NESS ENGINEERING
TECHNICAL DATA
TOROID FORMULAS

Toroidal inductors are often used in pulsed power and power conditioning applications since the magnetic fields are largely confined within the volume of the form. All of the formulas on this page are shown assuming an air core toroidal inductor. If one uses a magnetic core as a form to wind the toroid on, the inductance of the toroid can be found by calculating the value from the appropriate formula shown below for the air core inductor and then multiplying that value by the relative permeability of the magnetic core material.

Toroids may be wound on a circular form as shown in the figure below:

 Diagram of a circular cross section toroid inductor

The inductance for such a toroid can be calculated from the equation below:

Equation to calculate inductance of a circular cross section toroid

where N is the number of turns, R is the mean radius of the form as shown in the figure (in cm), and a is the radius of the windings on the form as shown in the figure (in cm).

Another formula for the inductance of a circular cross section toroid is shown below:

Equation to calculate inductance of a circular cross section toroid

where N is the number of turns, D is the mean diameter of the form as shown in the figure (in inches), and d is the diameter of the windings as shown in the figure (in inches).

They may also be wound on a rectangular form as shown in the figure below:

 Diagram of a rectangular cross section toroid inductor

The inductance for a rectangular cross section toroid can be found from the following equation (Terman, Frederick E., Radio Engineers Handbook, McGraw-Hill, New York, 1943, p58.):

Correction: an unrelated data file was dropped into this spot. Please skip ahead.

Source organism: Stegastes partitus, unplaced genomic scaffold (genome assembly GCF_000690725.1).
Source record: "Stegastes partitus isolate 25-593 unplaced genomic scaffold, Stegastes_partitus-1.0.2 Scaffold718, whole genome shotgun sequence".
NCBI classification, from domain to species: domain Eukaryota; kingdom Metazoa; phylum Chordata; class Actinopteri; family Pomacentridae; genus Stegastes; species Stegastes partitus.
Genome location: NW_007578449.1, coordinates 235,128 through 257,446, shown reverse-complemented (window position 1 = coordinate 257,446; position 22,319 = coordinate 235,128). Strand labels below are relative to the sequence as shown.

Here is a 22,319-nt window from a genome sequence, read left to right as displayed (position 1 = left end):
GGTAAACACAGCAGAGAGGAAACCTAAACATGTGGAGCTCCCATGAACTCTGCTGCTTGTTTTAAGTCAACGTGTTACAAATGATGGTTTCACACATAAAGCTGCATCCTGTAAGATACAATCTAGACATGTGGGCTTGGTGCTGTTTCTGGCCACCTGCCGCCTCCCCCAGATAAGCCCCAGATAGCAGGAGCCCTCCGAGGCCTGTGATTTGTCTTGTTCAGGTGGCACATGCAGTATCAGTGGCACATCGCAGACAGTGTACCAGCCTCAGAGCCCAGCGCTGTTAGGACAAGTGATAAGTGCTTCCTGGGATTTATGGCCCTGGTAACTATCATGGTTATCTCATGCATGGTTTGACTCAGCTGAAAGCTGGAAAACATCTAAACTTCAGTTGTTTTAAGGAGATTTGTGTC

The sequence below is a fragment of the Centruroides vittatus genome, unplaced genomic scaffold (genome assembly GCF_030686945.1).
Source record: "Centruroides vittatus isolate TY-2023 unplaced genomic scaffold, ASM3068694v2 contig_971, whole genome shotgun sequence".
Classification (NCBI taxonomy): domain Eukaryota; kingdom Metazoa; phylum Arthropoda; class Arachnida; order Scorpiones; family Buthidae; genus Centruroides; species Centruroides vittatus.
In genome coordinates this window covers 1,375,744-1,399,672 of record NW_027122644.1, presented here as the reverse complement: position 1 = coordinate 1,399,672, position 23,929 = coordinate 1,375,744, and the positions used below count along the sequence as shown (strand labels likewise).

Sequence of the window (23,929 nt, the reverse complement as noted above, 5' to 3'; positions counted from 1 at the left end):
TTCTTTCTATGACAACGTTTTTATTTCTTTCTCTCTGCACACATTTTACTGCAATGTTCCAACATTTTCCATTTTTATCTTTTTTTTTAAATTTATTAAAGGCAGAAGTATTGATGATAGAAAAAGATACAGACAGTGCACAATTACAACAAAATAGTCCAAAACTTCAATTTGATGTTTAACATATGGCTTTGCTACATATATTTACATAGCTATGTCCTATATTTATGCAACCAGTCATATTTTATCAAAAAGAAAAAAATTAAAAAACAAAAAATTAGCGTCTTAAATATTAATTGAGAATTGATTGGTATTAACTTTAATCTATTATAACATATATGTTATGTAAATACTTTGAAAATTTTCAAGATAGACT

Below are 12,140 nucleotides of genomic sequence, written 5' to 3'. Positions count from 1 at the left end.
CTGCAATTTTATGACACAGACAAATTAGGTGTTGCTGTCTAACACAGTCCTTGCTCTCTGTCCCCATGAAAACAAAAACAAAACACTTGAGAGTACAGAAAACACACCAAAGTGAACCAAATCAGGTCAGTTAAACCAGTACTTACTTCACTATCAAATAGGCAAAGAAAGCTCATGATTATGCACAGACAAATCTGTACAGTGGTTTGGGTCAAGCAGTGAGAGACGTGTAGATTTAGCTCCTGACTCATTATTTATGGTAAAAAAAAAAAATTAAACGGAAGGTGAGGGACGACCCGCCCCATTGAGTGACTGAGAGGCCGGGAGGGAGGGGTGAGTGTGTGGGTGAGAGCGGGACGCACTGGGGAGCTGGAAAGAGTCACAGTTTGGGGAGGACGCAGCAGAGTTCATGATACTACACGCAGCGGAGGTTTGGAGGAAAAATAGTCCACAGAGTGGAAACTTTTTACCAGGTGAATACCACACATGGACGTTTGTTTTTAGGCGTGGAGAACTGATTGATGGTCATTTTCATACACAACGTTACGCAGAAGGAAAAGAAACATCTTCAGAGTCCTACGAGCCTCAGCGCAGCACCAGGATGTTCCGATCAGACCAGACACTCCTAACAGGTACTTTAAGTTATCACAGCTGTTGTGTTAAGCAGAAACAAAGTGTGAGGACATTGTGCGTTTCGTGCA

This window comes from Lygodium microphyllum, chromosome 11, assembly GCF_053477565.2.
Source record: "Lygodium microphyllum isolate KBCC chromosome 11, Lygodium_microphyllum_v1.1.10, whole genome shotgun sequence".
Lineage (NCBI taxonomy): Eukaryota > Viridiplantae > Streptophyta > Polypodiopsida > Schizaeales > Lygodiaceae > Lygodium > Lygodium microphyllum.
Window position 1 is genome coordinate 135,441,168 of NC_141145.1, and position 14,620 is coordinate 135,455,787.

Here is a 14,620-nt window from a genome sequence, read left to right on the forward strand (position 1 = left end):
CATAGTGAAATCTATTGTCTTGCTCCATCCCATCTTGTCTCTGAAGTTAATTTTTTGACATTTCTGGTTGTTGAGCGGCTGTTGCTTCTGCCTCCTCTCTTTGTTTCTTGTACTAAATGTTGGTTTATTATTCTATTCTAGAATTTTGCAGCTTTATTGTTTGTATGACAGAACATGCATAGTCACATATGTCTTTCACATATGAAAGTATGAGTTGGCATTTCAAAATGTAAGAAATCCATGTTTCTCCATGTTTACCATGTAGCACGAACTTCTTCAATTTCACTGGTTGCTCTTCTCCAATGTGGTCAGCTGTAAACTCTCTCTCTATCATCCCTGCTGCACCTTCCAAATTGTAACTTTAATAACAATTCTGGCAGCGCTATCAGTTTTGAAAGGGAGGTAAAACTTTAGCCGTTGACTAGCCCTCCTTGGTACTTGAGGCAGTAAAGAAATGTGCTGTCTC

Equation to calculate inductance of a rectangular cross section toroid

where N is the number of turns, h is the height of the winding (in inches), d1 is the inner diameter (in inches), and d2 is the outer diameter (in inches).

A second formula for a rectangular form toroid is shown below:

Equation to calculate inductance of a rectangular cross section toroid

where N is the number of turns, h is the height of the winding (in cm), r1 is the inner radius (in cm), and r2 is the outer radius (in cm).

The calculator below can be used to determine the proper internal resistor values for an attenuator of a given configuration (based on attenuation factor and matching impedance). It will also determine the attenuation in dB. Credit for the initial Javascript code used in the calculator is given to Ray Allen who has a number of similar useful calculators on his website, Pulsed Power Portal.

Calculate Circular Cross Section Toroid Inductor Parameters

Parameter

Value

Units

Inputs:

Coil Mean Radius (R)
Winding Radius (a)
N (# of Turns)    
 

Outputs:  

L (Inductance)

Coil Mean Diameter (D)

Coil Inner Diameter
Coil Outer Diameter

Calculate Square Cross Section Toroid Inductor Parameters

Parameter

Value

Units

Inputs:

Coil Winding Height (h)
Coil Inner Radius (r1)
Coil Outer Radius (r2)
N (# of Turns)    
 

Outputs:  

L (Inductance)

Coil Mean Diameter (D)

Coil Inner Diameter
Coil Outer Diameter

Output Format:

Select Format: Scientific Engineering Fixed


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Ness Engineering, Inc.
P.O. Box 261501
San Diego, CA 92196
(858) 566-2372
(858) 240-2299 FAX

Richard M. Ness and Ness Engineering, Inc.
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